In a clear reference to Trump, Macron added: “These solutions might bring symbolic satisfaction in the short term. … One can think about making voters happy by saying, ‘I have a victory, I’ll change the rules, you’ll see.’”

But Macron said those “who waged bilateral trade wars … saw an increase in prices and an increase in unemployment.”

Tariffs on steel imports to the U.S. can help local producers of the metal by making foreign products more expensive. But they can also increase costs more broadly for U.S. manufacturers who cannot source all their steel locally and need to import the raw material. That hurts the companies and can lead to more expensive consumer prices, economists say.

Ross criticized the EU for its tough negotiating position.

“There can be negotiations with or without tariffs in place. There are plenty of tariffs the EU has on us. It’s not that we can’t talk just because there’s tariffs,” he said. He noted that “China has not used that as an excuse not to negotiate.”

But German Economy Minister Peter Altmaier insisted the Europeans were being “constructive” and were ready to negotiate special trade arrangements, notably for liquefied natural gas and industrial goods, including cars.

WTO reforms

Macron also proposed to start negotiations between the U.S., the EU, China and Japan to reshape the World Trade Organization to better regulate trade. Discussions could then be expanded to include other countries to agree on changes by the end of the year.

Ross expressed concern that the Geneva-based World Trade Organization and other organizations are too rigid and slow to adapt to changes in global business.

“We would operate within (multilateral) frameworks if we were convinced that people would move quickly,” he said.

Ross and Lighthizer seemed like the odd men out at this week’s gathering at the OECD, an international economic agency that includes the U.S. as a prominent member.

The agency issued a report Wednesday saying “the threat of trade restrictions has begun to adversely affect confidence” and tariffs “would negatively influence investment and jobs.”


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Union: Strike Could Cost Vegas Casinos $10M a Day

The two largest resort operators in Las Vegas would lose more than $10 million a day combined if housekeepers, cooks and others go on strike, a possibility starting Friday, the union representing thousands of casino workers said Wednesday.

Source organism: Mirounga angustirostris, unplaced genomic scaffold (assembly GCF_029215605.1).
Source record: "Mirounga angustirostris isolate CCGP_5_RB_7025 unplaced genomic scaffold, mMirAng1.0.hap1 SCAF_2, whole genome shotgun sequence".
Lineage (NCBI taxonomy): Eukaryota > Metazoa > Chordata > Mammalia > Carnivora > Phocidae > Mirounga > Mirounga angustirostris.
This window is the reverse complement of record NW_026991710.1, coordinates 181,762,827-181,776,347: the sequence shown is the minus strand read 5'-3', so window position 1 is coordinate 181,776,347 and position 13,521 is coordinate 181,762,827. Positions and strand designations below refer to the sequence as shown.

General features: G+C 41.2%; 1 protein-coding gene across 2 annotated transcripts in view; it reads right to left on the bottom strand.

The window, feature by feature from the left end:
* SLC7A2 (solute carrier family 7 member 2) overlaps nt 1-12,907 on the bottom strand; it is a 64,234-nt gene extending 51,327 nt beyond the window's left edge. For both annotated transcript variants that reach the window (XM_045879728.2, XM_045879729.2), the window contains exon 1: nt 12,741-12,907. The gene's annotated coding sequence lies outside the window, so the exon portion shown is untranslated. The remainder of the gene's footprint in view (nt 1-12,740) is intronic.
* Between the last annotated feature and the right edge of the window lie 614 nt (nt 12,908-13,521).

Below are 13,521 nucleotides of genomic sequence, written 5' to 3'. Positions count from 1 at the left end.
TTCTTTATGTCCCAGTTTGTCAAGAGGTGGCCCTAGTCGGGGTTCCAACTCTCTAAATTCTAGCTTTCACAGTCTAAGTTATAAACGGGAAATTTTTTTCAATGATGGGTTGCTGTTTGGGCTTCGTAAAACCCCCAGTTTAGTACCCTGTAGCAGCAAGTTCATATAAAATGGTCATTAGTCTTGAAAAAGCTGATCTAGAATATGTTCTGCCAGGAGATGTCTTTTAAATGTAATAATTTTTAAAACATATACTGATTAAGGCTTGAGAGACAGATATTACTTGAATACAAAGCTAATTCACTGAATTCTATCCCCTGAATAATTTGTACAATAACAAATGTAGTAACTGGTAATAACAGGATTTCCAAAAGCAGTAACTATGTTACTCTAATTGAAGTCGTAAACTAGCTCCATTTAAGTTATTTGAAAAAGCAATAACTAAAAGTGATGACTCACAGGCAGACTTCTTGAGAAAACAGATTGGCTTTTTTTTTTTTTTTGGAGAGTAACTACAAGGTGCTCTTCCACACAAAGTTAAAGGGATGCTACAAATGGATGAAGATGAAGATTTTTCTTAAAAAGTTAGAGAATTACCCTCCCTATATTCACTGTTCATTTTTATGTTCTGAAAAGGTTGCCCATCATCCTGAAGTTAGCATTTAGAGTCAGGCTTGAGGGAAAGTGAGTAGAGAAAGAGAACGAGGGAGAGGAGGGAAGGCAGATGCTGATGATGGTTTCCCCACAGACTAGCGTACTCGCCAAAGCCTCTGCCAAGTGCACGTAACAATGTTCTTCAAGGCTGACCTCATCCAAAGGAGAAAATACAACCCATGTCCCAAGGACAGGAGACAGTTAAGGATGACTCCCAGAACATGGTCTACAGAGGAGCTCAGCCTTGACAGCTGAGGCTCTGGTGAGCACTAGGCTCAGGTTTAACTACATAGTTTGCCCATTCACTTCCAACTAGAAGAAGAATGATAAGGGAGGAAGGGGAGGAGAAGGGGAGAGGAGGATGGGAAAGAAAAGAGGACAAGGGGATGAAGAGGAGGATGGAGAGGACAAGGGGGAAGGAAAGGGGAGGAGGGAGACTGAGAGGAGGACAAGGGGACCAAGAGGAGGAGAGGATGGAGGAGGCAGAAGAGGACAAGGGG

The Culinary Union detailed how it thinks a one-month strike would impact MGM Resorts International and Caesars Entertainment, which operate more than half the properties that would be affected if 50,000 workers walk off the job. Workers last week voted to authorize a strike as disputes over workplace training, wages and other issues have kept the union and casino operators from agreeing on new contracts.

The union conceded that it is difficult to estimate how the strike at more than 30 casino-hotels would affect Las Vegas overall because the last citywide strike took place in 1984, when the city had 90,000 fewer hotel rooms and only about 12.8 million annual visitors. Last year, more than 42.2 million people visited.

Contract expires midnight Thursday

But it says MGM and Caesars would see a 10 percent reduction in revenue because of the loss of group and independent travelers. A strike also could happen as fans head to Las Vegas for the Stanley Cup Final.

“Furthermore, one might assume a 10 percent worsening of operating margins due to the use of less experienced and less skilled replacements … to keep the doors open, rooms cleaned, food cooked, and cocktails served, not to mention other factors such as the disruptions to management staff’s regular work,” the union wrote.

Using the companies’ earnings reports for the first three months of the year, the union’s estimates show a one-month strike could reduce MGM’s earnings before interest, taxes and other items by more than $206 million and Caesars’ by over $113 million.

Contracts expire at midnight Thursday for bartenders, housekeepers, cocktail and food servers, porters, bellmen, cooks and other kitchen workers at properties on the Las Vegas Strip and downtown Las Vegas, including Caesars Palace, Bellagio, Stratosphere, Treasure Island, The D and El Cortez.

Dealers are not part of the Culinary Union. Casino-resorts that would not be affected by the strike include Wynn Las Vegas, Encore, The Venetian and Palazzo.

More talks scheduled

MGM, which employees 24,000 of the workers, said it met with union negotiators Monday and has more talks scheduled this week. The company says it remains confident that it “can resolve the outstanding contract issues and come to an agreement that works for all sides.”

Caesars said it “expects to agree to a new 5-year contract with the Culinary Union on or about June 1 when the current contract expires.” About 12,000 of its workers are part of the negotiations for new five-year contracts.

The union said it is asking for training on new skills and job opportunities as the companies adopt technology that can displace workers. It also wants an independent study to analyze the workload of housekeepers and contract language that would protect workers if properties are sold.